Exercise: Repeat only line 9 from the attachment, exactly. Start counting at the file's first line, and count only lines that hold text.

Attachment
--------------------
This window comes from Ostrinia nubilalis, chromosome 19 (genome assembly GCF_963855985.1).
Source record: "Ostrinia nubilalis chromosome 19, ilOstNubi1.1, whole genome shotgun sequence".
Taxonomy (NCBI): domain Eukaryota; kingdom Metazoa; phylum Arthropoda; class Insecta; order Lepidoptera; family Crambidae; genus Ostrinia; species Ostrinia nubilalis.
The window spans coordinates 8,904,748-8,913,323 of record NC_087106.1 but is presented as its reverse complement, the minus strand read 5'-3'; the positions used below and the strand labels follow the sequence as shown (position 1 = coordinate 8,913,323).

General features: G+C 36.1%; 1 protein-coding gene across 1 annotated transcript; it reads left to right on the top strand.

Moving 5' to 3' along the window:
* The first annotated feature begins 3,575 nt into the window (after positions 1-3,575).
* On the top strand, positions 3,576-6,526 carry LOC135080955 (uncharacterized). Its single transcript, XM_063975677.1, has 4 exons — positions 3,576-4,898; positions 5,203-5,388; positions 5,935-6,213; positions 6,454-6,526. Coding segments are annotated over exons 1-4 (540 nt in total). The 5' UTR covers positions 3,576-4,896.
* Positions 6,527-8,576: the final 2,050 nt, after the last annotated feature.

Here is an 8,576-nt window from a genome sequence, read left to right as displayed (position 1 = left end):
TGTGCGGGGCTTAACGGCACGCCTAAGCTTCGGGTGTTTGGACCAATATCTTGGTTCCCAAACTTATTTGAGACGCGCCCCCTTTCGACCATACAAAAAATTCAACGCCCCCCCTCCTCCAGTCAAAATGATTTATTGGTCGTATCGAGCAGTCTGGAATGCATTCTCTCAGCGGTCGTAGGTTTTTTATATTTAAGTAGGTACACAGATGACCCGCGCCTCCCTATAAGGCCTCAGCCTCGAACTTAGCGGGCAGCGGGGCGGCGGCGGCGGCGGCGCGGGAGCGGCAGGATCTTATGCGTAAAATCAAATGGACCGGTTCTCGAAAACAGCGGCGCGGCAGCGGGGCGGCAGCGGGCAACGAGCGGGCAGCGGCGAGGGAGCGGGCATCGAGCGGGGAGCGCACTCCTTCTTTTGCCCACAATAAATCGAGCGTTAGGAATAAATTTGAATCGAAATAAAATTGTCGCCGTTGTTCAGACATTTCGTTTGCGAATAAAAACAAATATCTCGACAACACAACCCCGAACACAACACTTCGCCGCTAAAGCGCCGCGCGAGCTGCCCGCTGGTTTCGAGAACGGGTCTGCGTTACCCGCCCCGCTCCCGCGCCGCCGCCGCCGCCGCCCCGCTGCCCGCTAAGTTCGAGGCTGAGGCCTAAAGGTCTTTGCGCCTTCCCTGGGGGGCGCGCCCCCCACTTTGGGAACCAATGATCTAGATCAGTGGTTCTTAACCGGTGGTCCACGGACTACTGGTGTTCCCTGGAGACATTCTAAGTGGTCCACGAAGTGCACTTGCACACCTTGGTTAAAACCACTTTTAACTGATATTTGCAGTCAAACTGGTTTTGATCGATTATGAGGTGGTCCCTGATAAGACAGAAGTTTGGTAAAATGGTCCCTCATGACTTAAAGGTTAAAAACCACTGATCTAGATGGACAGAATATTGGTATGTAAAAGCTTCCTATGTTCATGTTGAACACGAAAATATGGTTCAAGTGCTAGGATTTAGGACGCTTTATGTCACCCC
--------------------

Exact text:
* Positions 6,527-8,576: the final 2,050 nt, after the last annotated feature.